Inputs can only be completely specified it they, or the complete set of their ranges, is countable (enumerable). For example, the integers between one and ten are countable. Infinity is not countable. The integers between one and any concrete number are countable (though possibly not during a lifetime). The real numbers between 0 and 1 are infinite and uncountable despite being bounded; however, they can be divided into a countable number of sets that cover that complete range (for example, a set 0 <= x < 0.5 and a set 0.5 <= y <= 1) which can then be specified.
CPU designs can be fully specified because they only accept binary inputs of specific fixed lengths (eminently countable). Some operating systems are provably safe because they only accept specified input and reject the set/range of all unspecified input. Similarly, certain programming languages (Adga, Charity, Epigram, etc.) disallow partial functions and, therefore, all programs written in them can be proved correct—but this disallowing carries a HEAVY price. Requiring that the transition from input to output be completely specified disallows any learning and change that is not completely specified. The “term of art” for unbounded learning systems is that they are “Turing-complete” (based upon Turing’s model of a state machine and an infinite input tape which being infinite, cannot be counted/specified).
The “killer consequence” of Rice’s theorem is that you can EITHER be Turing-complete (and have the capability of unbounded learning) OR have provable properties (like safety) BUT NOT BOTH.
So, his statement about what Rice’s Theorem says is a bit wonky but he is definitely very aware that CPUs are members of the class of “special cases for which the facts are provable”—and deploys that as a red herring. Notice, however, that he makes *NO* attempt to argue that his design is in that same class – I tend to assume because he is aware that it isn’t. He also deploys the standard SIAI post-obfuscation “this is so complicated that obviously no one except me can understand it”. Then, he continues to insist on conflating operational error/risk via cosmic rays with design errors before throwing in a huge new (to this thread) claim that “non-change-proving AIs are effectively *guaranteed to fail*.”
Of course, the most interesting facet of this last claim is that it means that if he can’t get around Rice’s theorem, he is claiming that his design is guaranteed to fail. My speculation has long been that this may well be the reason why he has decided to stop all work on implementing AI. So, I couldn’t resist replying in hopes of drawing him back.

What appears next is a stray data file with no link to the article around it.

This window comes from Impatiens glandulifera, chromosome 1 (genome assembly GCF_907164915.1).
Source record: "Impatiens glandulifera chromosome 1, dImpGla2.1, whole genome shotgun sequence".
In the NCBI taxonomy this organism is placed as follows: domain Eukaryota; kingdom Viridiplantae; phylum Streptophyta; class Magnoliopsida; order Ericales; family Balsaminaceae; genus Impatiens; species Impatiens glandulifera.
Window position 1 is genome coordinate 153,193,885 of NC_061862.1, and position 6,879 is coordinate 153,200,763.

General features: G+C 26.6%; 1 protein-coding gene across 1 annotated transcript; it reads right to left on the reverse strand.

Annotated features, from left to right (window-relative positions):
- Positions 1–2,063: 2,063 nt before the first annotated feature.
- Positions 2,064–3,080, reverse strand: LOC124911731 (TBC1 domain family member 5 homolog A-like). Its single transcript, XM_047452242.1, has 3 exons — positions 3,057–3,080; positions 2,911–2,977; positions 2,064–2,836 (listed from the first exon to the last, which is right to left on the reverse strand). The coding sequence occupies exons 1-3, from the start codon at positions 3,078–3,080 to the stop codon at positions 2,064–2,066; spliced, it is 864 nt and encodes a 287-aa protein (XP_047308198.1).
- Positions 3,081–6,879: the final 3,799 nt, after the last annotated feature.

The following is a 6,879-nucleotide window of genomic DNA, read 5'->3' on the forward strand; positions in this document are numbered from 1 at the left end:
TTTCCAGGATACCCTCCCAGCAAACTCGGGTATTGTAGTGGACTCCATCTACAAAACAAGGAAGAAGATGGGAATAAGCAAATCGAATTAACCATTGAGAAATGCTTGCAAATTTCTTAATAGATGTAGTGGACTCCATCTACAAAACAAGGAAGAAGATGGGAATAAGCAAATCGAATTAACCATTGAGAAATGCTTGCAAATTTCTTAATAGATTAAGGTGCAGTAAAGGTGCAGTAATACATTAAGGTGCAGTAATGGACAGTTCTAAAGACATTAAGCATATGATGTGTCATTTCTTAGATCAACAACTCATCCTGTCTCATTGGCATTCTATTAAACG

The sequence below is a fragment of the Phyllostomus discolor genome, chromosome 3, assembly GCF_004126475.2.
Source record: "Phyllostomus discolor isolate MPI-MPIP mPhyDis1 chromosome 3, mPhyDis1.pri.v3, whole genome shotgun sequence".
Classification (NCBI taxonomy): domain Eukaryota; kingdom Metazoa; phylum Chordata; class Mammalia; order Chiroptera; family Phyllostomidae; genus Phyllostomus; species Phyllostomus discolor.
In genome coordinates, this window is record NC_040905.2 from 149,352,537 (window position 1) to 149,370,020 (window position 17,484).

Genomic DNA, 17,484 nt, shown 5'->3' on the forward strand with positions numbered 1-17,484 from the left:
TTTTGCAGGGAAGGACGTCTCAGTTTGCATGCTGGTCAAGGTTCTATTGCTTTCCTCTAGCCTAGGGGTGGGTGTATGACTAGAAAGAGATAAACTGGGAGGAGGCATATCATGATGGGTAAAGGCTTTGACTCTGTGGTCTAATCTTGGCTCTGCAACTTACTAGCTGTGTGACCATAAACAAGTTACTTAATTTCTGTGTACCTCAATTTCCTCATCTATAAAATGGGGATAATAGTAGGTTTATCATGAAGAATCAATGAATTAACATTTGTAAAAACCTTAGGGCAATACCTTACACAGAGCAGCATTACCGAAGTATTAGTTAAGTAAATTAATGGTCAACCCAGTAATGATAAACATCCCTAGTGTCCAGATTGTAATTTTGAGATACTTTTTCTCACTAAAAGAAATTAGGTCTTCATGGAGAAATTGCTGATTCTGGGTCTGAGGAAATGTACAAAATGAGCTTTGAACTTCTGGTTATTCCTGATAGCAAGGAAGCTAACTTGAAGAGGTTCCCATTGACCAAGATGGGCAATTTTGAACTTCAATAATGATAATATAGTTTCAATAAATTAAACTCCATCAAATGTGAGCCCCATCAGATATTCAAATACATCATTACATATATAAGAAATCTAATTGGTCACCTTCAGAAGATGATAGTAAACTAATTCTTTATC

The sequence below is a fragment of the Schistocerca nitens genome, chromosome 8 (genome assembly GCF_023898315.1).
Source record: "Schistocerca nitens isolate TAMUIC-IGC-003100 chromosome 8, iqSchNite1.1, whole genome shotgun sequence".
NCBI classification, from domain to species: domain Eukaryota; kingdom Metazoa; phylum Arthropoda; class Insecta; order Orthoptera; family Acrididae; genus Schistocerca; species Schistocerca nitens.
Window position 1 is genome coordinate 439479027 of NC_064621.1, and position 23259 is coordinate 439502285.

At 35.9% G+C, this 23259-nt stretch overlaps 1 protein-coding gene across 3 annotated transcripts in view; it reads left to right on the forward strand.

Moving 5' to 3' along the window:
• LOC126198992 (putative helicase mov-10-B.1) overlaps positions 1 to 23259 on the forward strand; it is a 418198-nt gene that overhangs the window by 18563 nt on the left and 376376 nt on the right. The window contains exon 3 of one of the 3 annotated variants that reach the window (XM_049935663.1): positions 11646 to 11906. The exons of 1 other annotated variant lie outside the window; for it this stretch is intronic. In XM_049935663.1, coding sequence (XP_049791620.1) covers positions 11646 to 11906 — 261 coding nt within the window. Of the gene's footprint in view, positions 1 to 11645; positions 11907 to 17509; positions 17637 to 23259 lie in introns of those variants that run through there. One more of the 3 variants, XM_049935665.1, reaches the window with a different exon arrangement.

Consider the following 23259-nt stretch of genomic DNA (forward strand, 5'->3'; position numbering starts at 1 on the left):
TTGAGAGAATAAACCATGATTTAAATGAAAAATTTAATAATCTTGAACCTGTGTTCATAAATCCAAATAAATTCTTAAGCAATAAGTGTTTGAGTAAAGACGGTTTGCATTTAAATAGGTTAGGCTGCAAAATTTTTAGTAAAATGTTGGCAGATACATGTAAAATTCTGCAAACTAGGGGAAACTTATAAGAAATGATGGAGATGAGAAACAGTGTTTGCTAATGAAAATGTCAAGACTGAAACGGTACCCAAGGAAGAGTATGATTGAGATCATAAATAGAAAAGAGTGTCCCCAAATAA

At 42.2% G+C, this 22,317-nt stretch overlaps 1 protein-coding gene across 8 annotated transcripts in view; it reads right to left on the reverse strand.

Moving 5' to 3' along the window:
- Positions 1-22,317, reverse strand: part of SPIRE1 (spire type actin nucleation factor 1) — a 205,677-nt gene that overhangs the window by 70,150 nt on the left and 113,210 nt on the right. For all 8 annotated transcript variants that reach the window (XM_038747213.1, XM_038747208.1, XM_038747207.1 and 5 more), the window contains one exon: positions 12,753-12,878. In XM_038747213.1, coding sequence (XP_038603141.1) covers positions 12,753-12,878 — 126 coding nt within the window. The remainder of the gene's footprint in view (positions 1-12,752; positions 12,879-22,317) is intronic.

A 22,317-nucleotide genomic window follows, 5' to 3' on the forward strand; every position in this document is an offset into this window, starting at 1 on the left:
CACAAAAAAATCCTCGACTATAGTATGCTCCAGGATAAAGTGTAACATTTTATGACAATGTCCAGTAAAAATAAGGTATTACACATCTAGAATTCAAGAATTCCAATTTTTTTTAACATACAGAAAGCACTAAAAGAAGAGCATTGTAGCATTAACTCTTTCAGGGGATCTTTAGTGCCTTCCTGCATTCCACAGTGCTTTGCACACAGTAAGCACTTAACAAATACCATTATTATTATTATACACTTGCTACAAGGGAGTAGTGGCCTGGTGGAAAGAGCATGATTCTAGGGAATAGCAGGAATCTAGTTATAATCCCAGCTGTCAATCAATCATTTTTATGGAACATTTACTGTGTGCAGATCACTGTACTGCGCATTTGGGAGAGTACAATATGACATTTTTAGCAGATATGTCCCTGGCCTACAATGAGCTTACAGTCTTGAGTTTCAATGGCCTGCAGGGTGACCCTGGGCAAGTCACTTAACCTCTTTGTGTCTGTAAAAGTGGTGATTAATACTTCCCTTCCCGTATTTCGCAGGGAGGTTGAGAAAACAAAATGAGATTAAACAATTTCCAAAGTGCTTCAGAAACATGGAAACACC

Unfortunately, that is where the conversation stands. It would be excellent if this article could draw Eliezer into contact with the numerous others who agree that AI Safety is a critical issue but who don’t agree with many of his contentions. I am sure that Hank Pellisier would be absolutely delighted to publish any rebuttal that Eli would be willing to send his way. I similarly suspect that Peter Rothman would likely be very happy to publish a good rebuttal in H+ Magazine. And I will post an update to this article pointing to any rebuttal that I become aware of—even if it is only in the LessWrong echo chamber.
So, Eliezer, let me return the favor. I claim that you either misunderstand my position or are deliberately misrepresenting it. I claim that you either do not understand Rice’s Therorem’s implications for “Friendly AI” or that you are deliberately distorting and dodging them. Are you capable of maintaining your positions in the face of a rational scientific discourse without resorting to rhetoric, misrepresentations or other forms of the Dark Arts (as you yourself term them)? Or are you going to continue to “duck and weave” and avoid all meaningful engagement with those who honestly disagree with you?
*The Institute for Ethics & Emerging Technologies is an excellent non-profit, non-fear-mongering organization that includes “existential risk” in its portfolio of interests
* here image from http://yttalk.com/threads/big-vision.29714/